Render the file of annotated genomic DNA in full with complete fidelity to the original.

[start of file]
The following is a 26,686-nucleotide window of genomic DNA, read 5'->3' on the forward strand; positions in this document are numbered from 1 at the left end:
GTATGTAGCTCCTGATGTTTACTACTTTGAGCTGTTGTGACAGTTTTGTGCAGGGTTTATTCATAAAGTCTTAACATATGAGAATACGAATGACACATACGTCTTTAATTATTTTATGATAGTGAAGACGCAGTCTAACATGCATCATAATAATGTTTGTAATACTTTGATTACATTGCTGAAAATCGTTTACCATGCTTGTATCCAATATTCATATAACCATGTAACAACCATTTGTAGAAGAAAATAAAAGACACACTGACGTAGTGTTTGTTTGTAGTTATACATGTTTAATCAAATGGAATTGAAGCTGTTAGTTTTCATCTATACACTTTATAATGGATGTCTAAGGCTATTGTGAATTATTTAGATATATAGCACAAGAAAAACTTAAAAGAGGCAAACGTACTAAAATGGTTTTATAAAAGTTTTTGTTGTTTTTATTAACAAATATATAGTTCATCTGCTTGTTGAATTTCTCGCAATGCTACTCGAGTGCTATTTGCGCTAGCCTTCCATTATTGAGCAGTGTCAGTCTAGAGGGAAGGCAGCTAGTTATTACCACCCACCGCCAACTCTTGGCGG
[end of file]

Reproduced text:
The following is a 26,686-nucleotide window of genomic DNA, read 5'->3' on the forward strand; positions in this document are numbered from 1 at the left end:
GTATGTAGCTCCTGATGTTTACTACTTTGAGCTGTTGTGACAGTTTTGTGCAGGGTTTATTCATAAAGTCTTAACATATGAGAATACGAATGACACATACGTCTTTAATTATTTTATGATAGTGAAGACGCAGTCTAACATGCATCATAATAATGTTTGTAATACTTTGATTACATTGCTGAAAATCGTTTACCATGCTTGTATCCAATATTCATATAACCATGTAACAACCATTTGTAGAAGAAAATAAAAGACACACTGACGTAGTGTTTGTTTGTAGTTATACATGTTTAATCAAATGGAATTGAAGCTGTTAGTTTTCATCTATACACTTTATAATGGATGTCTAAGGCTATTGTGAATTATTTAGATATATAGCACAAGAAAAACTTAAAAGAGGCAAACGTACTAAAATGGTTTTATAAAAGTTTTTGTTGTTTTTATTAACAAATATATAGTTCATCTGCTTGTTGAATTTCTCGCAATGCTACTCGAGTGCTATTTGCGCTAGCCTTCCATTATTGAGCAGTGTCAGTCTAGAGGGAAGGCAGCTAGTTATTACCACCCACCGCCAACTCTTGGCGG